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Policy

NIH Adapts Grant Resubmission Rule

Research Funding: Community concern that too much good science was being rejected fuels change

by Andrea Widener
April 25, 2014 | APPEARED IN VOLUME 92, ISSUE 17

SEEKING SUCCESS
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Credit: NIH
Falling grant success rates have in part prompted NIH to allow applicants to submit rejected grants a second time. NOTE:Success rates are for grant applications NIH wide. SOURCE: NIH
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Credit: NIH
Falling grant success rates have in part prompted NIH to allow applicants to submit rejected grants a second time. NOTE:Success rates are for grant applications NIH wide. SOURCE: NIH

The National Institutes of Health will allow scientists whose research grants have been rejected to resubmit funding requests a second time, the agency announced earlier this month.

Applicants who have rewritten their research grants once (stage A1) and had them rejected will be able to submit essentially the same application a second time. But they will have to submit the application as though it is a new grant (A0), with no reference to suggestions from previous peer reviewers.

The move comes in response to an outpouring of concern from the scientific community that limiting grant submissions forces scientists—especially vulnerable early-career researchers—to abandon successful research pathways. The issue has become even more pronounced in recent years, as NIH grant success rates have dropped to record lows because of federal budget cuts.

“We wanted to be supportive of your concerns,” NIH Deputy Director Sally Rockey explained in announcing the policy change. “We believe this is a very positive move for our applicants.”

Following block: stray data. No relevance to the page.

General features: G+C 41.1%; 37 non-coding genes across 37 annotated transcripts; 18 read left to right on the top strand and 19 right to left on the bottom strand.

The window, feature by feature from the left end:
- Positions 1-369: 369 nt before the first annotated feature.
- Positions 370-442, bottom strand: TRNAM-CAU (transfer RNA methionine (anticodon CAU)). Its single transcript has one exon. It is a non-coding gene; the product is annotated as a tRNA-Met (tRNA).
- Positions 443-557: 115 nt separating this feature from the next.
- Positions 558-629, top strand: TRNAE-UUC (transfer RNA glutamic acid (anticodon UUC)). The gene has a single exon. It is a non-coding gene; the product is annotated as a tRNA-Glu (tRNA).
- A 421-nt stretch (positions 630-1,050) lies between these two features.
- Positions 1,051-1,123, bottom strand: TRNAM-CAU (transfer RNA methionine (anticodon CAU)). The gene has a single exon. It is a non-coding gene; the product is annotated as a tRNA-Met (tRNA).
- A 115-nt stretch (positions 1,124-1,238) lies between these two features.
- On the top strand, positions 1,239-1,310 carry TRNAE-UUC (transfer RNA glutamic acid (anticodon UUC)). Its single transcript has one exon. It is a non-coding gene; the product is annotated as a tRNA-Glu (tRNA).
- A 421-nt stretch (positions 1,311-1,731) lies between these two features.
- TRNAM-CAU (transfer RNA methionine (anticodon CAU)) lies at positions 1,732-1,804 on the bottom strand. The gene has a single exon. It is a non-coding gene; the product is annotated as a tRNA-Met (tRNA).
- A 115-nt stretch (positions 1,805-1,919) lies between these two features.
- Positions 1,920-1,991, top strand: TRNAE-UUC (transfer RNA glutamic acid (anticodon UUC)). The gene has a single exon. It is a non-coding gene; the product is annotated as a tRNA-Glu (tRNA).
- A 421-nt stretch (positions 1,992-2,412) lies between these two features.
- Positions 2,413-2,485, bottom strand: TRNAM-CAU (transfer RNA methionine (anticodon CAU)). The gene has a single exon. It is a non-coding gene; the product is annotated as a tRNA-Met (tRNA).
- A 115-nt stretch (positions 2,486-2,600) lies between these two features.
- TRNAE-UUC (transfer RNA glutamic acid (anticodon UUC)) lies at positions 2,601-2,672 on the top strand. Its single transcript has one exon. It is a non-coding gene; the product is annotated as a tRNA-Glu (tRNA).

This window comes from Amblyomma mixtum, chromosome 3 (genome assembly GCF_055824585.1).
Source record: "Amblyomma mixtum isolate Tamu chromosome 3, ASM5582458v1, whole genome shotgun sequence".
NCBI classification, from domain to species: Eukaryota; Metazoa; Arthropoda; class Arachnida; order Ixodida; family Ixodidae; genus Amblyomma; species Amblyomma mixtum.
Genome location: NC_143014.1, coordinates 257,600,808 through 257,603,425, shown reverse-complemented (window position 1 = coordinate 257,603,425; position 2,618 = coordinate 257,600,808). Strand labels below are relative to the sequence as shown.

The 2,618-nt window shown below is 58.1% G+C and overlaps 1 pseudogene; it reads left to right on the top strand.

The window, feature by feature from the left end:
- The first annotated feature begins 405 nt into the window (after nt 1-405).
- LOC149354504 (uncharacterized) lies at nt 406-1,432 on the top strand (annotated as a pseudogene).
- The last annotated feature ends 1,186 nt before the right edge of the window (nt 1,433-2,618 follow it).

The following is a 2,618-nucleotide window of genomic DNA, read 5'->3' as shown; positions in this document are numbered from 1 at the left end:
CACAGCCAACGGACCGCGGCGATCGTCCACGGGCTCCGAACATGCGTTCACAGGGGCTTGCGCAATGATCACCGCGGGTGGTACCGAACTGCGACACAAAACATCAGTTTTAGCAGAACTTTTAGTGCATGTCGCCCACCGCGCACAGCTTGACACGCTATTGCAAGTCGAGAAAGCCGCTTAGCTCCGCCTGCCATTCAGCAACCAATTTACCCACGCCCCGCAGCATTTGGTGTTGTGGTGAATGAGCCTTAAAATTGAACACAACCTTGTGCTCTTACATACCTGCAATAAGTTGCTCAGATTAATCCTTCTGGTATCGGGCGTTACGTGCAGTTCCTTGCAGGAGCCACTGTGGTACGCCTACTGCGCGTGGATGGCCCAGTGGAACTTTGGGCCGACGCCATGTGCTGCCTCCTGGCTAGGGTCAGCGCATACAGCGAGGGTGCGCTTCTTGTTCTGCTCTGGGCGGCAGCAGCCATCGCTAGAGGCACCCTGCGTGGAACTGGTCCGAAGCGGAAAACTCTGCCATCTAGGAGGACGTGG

Until five years ago, grantees were allowed to submit essentially the same grant application multiple times. NIH changed that policy in 2009 in an attempt to lessen the burden on peer reviewers and to encourage reviewers to fund good grants the first time around.

“The policy that allowed only two strikes was very harmful to early-career investigators who were just learning their craft, and it was unfair to people who barely missed the payline,” says Howard Garrison, public affairs director for the Federation of American Societies for Experimental Biology.

The result was that scientists were often rewriting grants to make work they thought was important look new, even if it wasn’t. Now, “you don’t need to artificially reinvent the science,” says Seth M. Cohen, chair of the department of chemistry and biochemistry at the University of California, San Diego.

As a member of an NIH study section, which will likely receive an increase in applications, Cohen says, “It is probably a good policy change and a good compromise.” But it could force NIH funding rates even lower because of an increased number of grants. “It could make what is a difficult situation even worse.”

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